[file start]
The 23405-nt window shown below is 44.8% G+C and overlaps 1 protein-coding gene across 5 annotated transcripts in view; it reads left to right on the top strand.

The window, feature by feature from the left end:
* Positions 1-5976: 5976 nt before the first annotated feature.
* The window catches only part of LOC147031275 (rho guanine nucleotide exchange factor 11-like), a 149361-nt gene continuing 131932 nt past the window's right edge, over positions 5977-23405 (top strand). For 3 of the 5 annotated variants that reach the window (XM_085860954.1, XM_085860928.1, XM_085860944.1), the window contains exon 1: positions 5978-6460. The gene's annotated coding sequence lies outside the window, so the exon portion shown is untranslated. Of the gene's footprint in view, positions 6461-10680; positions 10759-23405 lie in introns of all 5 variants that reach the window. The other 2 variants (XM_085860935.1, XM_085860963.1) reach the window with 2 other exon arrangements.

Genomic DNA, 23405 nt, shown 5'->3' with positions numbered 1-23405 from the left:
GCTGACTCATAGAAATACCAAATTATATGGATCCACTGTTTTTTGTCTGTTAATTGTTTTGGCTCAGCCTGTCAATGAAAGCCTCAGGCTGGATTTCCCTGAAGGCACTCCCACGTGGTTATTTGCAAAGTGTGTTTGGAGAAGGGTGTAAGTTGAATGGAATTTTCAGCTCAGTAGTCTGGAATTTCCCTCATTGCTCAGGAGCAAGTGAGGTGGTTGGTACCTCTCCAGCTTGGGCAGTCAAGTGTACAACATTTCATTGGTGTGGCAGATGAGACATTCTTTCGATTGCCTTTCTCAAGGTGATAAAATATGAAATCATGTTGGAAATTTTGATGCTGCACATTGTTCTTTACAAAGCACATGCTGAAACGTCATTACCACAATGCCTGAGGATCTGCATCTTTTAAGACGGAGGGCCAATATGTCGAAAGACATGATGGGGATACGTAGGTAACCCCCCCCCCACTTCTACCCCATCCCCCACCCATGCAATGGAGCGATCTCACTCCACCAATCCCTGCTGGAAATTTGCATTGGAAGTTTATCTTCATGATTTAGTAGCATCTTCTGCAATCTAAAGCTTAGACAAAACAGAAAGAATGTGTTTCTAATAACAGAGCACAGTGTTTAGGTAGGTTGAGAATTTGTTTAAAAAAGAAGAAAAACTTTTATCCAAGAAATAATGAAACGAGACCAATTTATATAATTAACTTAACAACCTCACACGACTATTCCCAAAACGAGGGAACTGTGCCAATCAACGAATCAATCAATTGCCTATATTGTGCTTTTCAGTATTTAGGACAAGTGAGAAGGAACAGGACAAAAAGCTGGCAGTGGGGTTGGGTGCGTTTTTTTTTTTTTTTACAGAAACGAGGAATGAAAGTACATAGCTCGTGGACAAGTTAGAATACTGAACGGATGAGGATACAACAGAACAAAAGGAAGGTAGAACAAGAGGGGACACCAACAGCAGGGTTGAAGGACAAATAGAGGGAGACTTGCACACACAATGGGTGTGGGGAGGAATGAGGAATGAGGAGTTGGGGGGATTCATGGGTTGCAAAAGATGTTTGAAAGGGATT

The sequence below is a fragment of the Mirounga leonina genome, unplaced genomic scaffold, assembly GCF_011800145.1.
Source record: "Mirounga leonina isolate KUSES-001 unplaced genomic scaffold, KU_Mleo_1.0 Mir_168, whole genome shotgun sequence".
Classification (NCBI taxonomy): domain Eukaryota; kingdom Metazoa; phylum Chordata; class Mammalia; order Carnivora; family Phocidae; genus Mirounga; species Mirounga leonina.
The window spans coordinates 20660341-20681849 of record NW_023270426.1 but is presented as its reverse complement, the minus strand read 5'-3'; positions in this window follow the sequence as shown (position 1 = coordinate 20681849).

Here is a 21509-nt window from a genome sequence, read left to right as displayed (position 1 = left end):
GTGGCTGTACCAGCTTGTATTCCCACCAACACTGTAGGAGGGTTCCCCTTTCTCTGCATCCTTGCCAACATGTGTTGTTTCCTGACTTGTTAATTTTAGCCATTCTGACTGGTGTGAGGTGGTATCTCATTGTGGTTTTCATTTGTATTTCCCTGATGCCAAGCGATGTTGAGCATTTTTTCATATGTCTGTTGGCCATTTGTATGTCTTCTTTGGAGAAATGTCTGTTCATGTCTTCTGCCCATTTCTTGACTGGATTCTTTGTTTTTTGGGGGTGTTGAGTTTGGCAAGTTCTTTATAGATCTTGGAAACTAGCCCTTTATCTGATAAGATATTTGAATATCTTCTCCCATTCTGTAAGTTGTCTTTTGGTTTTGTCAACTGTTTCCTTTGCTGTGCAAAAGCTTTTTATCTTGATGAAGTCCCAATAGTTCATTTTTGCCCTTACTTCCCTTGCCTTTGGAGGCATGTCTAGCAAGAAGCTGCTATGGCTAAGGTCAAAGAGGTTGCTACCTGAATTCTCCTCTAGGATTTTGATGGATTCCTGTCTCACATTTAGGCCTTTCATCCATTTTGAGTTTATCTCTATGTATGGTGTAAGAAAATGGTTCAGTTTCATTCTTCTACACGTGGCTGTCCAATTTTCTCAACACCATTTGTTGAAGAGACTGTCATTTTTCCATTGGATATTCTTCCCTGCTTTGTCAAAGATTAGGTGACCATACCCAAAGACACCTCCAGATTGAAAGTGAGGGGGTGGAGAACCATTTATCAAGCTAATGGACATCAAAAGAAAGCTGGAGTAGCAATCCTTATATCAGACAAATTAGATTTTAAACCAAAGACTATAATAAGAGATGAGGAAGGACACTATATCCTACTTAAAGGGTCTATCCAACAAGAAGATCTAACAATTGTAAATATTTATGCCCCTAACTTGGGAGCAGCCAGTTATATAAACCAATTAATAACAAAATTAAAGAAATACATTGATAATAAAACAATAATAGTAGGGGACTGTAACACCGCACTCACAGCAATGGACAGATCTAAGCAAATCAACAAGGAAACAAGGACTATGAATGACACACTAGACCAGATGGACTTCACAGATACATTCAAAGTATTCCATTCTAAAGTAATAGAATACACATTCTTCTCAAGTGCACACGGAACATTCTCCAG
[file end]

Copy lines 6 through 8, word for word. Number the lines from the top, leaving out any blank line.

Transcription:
GCTGACTCATAGAAATACCAAATTATATGGATCCACTGTTTTTTGTCTGTTAATTGTTTTGGCTCAGCCTGTCAATGAAAGCCTCAGGCTGGATTTCCCTGAAGGCACTCCCACGTGGTTATTTGCAAAGTGTGTTTGGAGAAGGGTGTAAGTTGAATGGAATTTTCAGCTCAGTAGTCTGGAATTTCCCTCATTGCTCAGGAGCAAGTGAGGTGGTTGGTACCTCTCCAGCTTGGGCAGTCAAGTGTACAACATTTCATTGGTGTGGCAGATGAGACATTCTTTCGATTGCCTTTCTCAAGGTGATAAAATATGAAATCATGTTGGAAATTTTGATGCTGCACATTGTTCTTTACAAAGCACATGCTGAAACGTCATTACCACAATGCCTGAGGATCTGCATCTTTTAAGACGGAGGGCCAATATGTCGAAAGACATGATGGGGATACGTAGGTAACCCCCCCCCCACTTCTACCCCATCCCCCACCCATGCAATGGAGCGATCTCACTCCACCAATCCCTGCTGGAAATTTGCATTGGAAGTTTATCTTCATGATTTAGTAGCATCTTCTGCAATCTAAAGCTTAGACAAAACAGAAAGAATGTGTTTCTAATAACAGAGCACAGTGTTTAGGTAGGTTGAGAATTTGTTTAAAAAAGAAGAAAAACTTTTATCCAAGAAATAATGAAACGAGACCAATTTATATAATTAACTTAACAACCTCACACGACTATTCCCAAAACGAGGGAACTGTGCCAATCAACGAATCAATCAATTGCCTATATTGTGCTTTTCAGTATTTAGGACAAGTGAGAAGGAACAGGACAAAAAGCTGGCAGTGGGGTTGGGTGCGTTTTTTTTTTTTTTTACAGAAACGAGGAATGAAAGTACATAGCTCGTGGACAAGTTAGAATACTGAACGGATGAGGATACAACAGAACAAAAGGAAGGTAGAACAAGAGGGGACACCAACAGCAGGGTTGAAGGACAAATAGAGGGAGACTTGCACACACAATGGGTGTGGGGAGGAATGAGGAATGAGGAGTTGGGGGGATTCATGGGTTGCAAAAGATGTTTGAAAGGGATT

The sequence below is a fragment of the Mirounga leonina genome, unplaced genomic scaffold, assembly GCF_011800145.1.
Source record: "Mirounga leonina isolate KUSES-001 unplaced genomic scaffold, KU_Mleo_1.0 Mir_168, whole genome shotgun sequence".